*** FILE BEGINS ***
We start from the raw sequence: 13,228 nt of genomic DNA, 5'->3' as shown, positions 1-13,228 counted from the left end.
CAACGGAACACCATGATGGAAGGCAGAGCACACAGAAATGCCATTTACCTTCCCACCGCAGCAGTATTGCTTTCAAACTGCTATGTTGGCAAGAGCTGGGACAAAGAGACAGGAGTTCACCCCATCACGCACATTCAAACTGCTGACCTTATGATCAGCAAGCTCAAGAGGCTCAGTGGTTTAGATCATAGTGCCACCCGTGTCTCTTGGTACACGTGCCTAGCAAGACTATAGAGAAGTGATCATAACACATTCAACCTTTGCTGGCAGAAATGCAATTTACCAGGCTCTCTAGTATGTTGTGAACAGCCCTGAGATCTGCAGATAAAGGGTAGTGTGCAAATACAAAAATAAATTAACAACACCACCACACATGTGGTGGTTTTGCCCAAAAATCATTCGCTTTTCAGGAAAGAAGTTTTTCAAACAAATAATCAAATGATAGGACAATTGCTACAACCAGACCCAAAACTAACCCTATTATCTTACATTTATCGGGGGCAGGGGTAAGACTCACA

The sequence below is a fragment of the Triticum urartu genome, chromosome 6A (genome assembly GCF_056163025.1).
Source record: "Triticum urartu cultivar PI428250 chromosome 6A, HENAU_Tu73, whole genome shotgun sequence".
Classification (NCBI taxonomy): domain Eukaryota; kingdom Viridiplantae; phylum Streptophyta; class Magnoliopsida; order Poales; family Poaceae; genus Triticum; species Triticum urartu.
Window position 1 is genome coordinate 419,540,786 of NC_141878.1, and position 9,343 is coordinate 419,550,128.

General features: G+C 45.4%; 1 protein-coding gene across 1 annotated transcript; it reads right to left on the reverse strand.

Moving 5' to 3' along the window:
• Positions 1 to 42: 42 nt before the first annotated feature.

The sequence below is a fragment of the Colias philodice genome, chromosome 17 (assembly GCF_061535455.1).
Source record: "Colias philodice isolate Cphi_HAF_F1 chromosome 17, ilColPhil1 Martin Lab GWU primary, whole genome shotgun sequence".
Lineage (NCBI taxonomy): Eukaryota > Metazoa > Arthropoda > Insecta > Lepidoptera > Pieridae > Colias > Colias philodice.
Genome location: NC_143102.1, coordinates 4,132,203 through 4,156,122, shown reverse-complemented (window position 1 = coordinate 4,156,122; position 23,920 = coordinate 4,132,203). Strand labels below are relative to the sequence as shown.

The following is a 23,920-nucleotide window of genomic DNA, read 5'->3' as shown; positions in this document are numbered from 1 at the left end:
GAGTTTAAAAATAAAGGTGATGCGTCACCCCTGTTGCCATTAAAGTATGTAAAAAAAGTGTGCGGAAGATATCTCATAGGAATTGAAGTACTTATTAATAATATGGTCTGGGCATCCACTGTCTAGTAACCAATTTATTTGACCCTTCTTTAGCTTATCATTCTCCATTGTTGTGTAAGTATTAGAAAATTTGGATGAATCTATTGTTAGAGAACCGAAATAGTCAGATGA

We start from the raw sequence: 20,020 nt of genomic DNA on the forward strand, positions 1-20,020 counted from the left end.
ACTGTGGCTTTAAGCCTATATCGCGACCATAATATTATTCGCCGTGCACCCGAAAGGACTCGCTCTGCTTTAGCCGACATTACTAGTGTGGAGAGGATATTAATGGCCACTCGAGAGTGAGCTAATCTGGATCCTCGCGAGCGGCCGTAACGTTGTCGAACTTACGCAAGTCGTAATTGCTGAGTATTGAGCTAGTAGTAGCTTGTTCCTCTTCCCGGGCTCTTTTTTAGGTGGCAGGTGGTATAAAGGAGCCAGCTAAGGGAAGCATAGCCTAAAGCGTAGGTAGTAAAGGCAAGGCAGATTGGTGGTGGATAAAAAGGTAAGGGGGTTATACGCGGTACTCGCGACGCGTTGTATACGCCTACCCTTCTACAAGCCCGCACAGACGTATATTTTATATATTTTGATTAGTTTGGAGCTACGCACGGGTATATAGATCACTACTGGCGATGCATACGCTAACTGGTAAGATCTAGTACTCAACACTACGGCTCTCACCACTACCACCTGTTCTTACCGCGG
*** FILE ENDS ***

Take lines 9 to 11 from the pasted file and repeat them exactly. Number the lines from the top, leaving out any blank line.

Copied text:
• Positions 1 to 42: 42 nt before the first annotated feature.

The sequence below is a fragment of the Colias philodice genome, chromosome 17 (assembly GCF_061535455.1).
Source record: "Colias philodice isolate Cphi_HAF_F1 chromosome 17, ilColPhil1 Martin Lab GWU primary, whole genome shotgun sequence".